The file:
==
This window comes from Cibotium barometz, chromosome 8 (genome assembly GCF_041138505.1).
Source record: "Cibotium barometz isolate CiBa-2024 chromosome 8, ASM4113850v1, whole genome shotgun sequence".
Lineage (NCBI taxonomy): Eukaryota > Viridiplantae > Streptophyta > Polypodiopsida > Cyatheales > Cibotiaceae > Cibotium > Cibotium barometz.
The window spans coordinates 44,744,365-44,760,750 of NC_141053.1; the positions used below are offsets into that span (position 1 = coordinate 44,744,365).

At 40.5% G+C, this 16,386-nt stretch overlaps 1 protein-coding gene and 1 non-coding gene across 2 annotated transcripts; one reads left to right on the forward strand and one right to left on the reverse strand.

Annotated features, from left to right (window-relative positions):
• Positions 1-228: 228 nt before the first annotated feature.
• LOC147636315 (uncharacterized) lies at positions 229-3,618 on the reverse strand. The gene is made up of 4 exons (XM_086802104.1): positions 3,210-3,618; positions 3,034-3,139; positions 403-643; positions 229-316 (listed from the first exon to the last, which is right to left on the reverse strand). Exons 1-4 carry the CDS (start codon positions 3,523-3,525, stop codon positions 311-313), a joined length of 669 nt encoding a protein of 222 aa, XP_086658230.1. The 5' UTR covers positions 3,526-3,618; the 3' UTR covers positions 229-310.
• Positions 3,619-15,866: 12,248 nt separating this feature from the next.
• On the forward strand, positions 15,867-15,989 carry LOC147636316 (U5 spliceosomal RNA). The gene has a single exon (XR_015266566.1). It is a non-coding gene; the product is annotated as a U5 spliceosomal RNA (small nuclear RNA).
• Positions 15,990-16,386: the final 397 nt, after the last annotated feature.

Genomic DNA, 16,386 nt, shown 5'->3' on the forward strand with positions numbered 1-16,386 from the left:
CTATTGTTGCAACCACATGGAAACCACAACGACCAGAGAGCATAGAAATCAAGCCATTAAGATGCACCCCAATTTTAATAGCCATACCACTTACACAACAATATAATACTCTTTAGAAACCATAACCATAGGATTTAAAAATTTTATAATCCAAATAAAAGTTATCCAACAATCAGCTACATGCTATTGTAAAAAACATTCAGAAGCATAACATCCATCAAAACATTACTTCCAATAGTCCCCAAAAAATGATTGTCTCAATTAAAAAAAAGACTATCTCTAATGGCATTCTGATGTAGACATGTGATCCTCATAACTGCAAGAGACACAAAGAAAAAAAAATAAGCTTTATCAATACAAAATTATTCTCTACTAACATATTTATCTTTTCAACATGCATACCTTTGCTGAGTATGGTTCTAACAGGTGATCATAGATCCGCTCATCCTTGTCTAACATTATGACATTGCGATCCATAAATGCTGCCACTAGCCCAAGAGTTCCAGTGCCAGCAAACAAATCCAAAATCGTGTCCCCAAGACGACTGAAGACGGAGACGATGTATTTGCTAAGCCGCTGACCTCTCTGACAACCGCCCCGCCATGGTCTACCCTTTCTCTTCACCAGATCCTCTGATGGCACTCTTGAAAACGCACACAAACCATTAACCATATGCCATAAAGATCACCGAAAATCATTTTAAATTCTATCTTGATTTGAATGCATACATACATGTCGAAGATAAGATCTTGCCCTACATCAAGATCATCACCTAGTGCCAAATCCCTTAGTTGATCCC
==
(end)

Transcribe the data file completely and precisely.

This window comes from Cibotium barometz, chromosome 8 (genome assembly GCF_041138505.1).
Source record: "Cibotium barometz isolate CiBa-2024 chromosome 8, ASM4113850v1, whole genome shotgun sequence".
Lineage (NCBI taxonomy): Eukaryota > Viridiplantae > Streptophyta > Polypodiopsida > Cyatheales > Cibotiaceae > Cibotium > Cibotium barometz.
The window spans coordinates 44,744,365-44,760,750 of NC_141053.1; the positions used below are offsets into that span (position 1 = coordinate 44,744,365).

At 40.5% G+C, this 16,386-nt stretch overlaps 1 protein-coding gene and 1 non-coding gene across 2 annotated transcripts; one reads left to right on the forward strand and one right to left on the reverse strand.

Annotated features, from left to right (window-relative positions):
• Positions 1-228: 228 nt before the first annotated feature.
• LOC147636315 (uncharacterized) lies at positions 229-3,618 on the reverse strand. The gene is made up of 4 exons (XM_086802104.1): positions 3,210-3,618; positions 3,034-3,139; positions 403-643; positions 229-316 (listed from the first exon to the last, which is right to left on the reverse strand). Exons 1-4 carry the CDS (start codon positions 3,523-3,525, stop codon positions 311-313), a joined length of 669 nt encoding a protein of 222 aa, XP_086658230.1. The 5' UTR covers positions 3,526-3,618; the 3' UTR covers positions 229-310.
• Positions 3,619-15,866: 12,248 nt separating this feature from the next.
• On the forward strand, positions 15,867-15,989 carry LOC147636316 (U5 spliceosomal RNA). The gene has a single exon (XR_015266566.1). It is a non-coding gene; the product is annotated as a U5 spliceosomal RNA (small nuclear RNA).
• Positions 15,990-16,386: the final 397 nt, after the last annotated feature.

Genomic DNA, 16,386 nt, shown 5'->3' on the forward strand with positions numbered 1-16,386 from the left:
CTATTGTTGCAACCACATGGAAACCACAACGACCAGAGAGCATAGAAATCAAGCCATTAAGATGCACCCCAATTTTAATAGCCATACCACTTACACAACAATATAATACTCTTTAGAAACCATAACCATAGGATTTAAAAATTTTATAATCCAAATAAAAGTTATCCAACAATCAGCTACATGCTATTGTAAAAAACATTCAGAAGCATAACATCCATCAAAACATTACTTCCAATAGTCCCCAAAAAATGATTGTCTCAATTAAAAAAAAGACTATCTCTAATGGCATTCTGATGTAGACATGTGATCCTCATAACTGCAAGAGACACAAAGAAAAAAAAATAAGCTTTATCAATACAAAATTATTCTCTACTAACATATTTATCTTTTCAACATGCATACCTTTGCTGAGTATGGTTCTAACAGGTGATCATAGATCCGCTCATCCTTGTCTAACATTATGACATTGCGATCCATAAATGCTGCCACTAGCCCAAGAGTTCCAGTGCCAGCAAACAAATCCAAAATCGTGTCCCCAAGACGACTGAAGACGGAGACGATGTATTTGCTAAGCCGCTGACCTCTCTGACAACCGCCCCGCCATGGTCTACCCTTTCTCTTCACCAGATCCTCTGATGGCACTCTTGAAAACGCACACAAACCATTAACCATATGCCATAAAGATCACCGAAAATCATTTTAAATTCTATCTTGATTTGAATGCATACATACATGTCGAAGATAAGATCTTGCCCTACATCAAGATCATCACCTAGTGCCAAATCCCTTAGTTGATCCC